Not bad, huh? We also had the next week to spend with family and friends. A great way to end the trip, and we skipped out on a couple of 100-degree plus weeks in Texas.

The Yayas:

Anyway, while we were gone my sister Lydia and her daugher Livie took care of Mima. They are a little wild and crazy (and I wouldn't have it any other way!). Since neither one could take the whole two weeks off, they had to do a kind of relay thing, with one leaving just after the other arrived. I am so thankful for them! If my family were not willing to share in the caretaking, there's no way we could keep Mima at home for as long as we have.

The Yoyos:

All through these comings and goings, Mima kept on making her yoyos. It's what she knows.

Lydia with Mima, working on more yoyos:

And here's the (sort of) finished product, soon to be a throw for Lydia's couch:

There are so many things you can make with yoyos - and it all starts with a little scrap of fabric. When I was growing up (hey - it was NOT that long ago!), we had to cut a template out of cardboard or a cereal box. Then, we traced the circle onto bits of fabric and cut them out. Then, we basted all along the edge of the circle, leaving a little thread at the beginning and end ... when you pulled both ends of the thread tight and tied them together, they made the cute little ruffly circle yoyos.

Now you can buy a nifty gadget by Clover that makes the process so much easier. I got one for Mima about three years ago, and she's still able to use it. No tracing or cutting out circles - just pop a square of fabric in the plastic guide, trim, sew around the edges, and tada - a yoyo! Pretty cool. The hardest part is threading the needle.

Next time around (and I don't make any promises on how soon that will be) I will show you my version of a hand-work project that involves small bits of fabric.

Until then, may God bless you and keep you.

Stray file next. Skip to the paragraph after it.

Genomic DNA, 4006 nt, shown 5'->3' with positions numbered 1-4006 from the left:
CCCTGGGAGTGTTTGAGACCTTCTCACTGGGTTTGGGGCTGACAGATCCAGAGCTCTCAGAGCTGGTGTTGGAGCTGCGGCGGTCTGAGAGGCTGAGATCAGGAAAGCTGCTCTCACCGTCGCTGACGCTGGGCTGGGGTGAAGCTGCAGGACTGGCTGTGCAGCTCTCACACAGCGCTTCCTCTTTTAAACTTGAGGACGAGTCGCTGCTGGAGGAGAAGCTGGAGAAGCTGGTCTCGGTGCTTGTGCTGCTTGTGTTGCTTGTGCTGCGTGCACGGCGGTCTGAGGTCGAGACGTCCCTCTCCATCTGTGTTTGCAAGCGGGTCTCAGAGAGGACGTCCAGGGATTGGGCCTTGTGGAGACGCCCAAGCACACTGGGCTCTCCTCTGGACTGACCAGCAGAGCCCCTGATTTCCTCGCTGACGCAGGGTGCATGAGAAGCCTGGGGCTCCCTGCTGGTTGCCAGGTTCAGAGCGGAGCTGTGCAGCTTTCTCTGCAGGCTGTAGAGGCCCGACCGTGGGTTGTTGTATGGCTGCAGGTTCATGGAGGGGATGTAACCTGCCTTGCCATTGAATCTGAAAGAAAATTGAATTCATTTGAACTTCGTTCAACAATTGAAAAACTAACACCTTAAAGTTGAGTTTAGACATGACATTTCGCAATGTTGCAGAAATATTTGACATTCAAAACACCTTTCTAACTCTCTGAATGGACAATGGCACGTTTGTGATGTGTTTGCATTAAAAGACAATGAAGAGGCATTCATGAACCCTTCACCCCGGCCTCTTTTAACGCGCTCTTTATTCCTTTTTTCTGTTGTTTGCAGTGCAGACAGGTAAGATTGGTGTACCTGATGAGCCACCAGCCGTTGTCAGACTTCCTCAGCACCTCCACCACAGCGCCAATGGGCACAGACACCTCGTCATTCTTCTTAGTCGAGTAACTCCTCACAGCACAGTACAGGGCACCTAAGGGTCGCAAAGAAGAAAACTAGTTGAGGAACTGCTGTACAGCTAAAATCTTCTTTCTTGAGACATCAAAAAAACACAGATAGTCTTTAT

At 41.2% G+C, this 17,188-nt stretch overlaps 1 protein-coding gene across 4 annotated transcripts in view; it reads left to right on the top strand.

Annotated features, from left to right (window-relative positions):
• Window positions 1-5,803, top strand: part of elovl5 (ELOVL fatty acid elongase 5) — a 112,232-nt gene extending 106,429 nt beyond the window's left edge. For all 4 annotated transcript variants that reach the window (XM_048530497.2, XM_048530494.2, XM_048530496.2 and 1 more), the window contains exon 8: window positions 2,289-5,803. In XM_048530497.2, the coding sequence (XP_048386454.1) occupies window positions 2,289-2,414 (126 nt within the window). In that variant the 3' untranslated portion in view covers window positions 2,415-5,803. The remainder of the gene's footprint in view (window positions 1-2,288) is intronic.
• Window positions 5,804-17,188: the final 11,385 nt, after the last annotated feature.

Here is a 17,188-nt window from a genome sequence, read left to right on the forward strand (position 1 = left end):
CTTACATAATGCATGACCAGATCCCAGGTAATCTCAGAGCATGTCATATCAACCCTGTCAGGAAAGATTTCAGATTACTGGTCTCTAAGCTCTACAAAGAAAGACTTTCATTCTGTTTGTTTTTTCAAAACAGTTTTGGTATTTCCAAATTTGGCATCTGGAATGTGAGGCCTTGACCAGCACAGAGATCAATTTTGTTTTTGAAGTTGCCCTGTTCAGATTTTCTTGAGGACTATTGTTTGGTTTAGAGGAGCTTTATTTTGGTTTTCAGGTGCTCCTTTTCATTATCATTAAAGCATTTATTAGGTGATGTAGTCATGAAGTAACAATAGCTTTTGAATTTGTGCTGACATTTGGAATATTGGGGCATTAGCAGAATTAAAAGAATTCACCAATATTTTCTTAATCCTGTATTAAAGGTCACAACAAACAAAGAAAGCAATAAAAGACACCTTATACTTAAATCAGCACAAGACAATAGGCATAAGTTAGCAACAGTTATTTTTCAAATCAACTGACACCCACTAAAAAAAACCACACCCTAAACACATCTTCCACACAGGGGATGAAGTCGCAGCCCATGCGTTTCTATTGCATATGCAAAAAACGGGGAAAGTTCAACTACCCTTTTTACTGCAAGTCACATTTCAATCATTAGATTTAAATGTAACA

Friday, June 29, 2012


My baby girl turned 21 last week. I thought it would be a difficult milestone for me - that it would make me feel old, or long for the days of the pitter patter of little feet. It turned out to be a day of joyful gratitude, for having three kids who have grown to be incredibly intelligent, talented and quite diverse in their approaches to life.

I was my mother's baby. An "oopsie" child, coming six years after my closest sibling. Mima had her first child at sixteen, and three more in the next three years (life in rural Cuba in the early 1950's offered little opportunity for education, so marriage and kids came early). I came along when Mima was the ripe old age of 25.
Here's Mima with our pastor's
little boy. Isn't he a cutie?
In my last post I listed some personality traits that Mima and I have in common. Thinking about my baby, and about being my mom's baby, made me remember one more: we like babies. Not that I WANT a baby, but I love to hold them, play with them ... and then give them back to their mommies.

I love baby quilts too. They're made with bright, colorful fabrics, go together pretty quickly, and are made to be used (and abused!).

When Mima first moved in more than a year and a half ago, she was still a dynamo with the scissors and sewing machine.  She was my personal assistant, cutting apart t-shirts for my T-shirt quilt business. Mima took all the leftover pieces of t-shirts and went at them - she was quite imaginative in cutting out squares and rectangles and pieceing them together into lap-size quilts.

One of Mima's t-shirt creations.

Eventually the lure of pretty fabrics took over. We bought fat quarters and packets of precuts. One project involved charm squares (for those of you who are non-quilters, those are pre-cut 5" squares of fabric that come packaged in coordinated sets). Mima pieced them together into rows.

The rows turned out ... not exactly straight.
I cut them into strips, and had Mima sew the strips end-to-end (like the Jelly Roll Race quilts)

I finished up piecing the rows together and added a border. Looks pretty good!

Lately Mima has not wanted to do much machine sewing. Instead, she's been busy making fabric yo-yos. I'll show those on my next post along with photos of more baby quilts.

Mima does not remember any of the quilts she's made ... but as long as she continues to enjoy fabrics and sewing, we'll keep making them.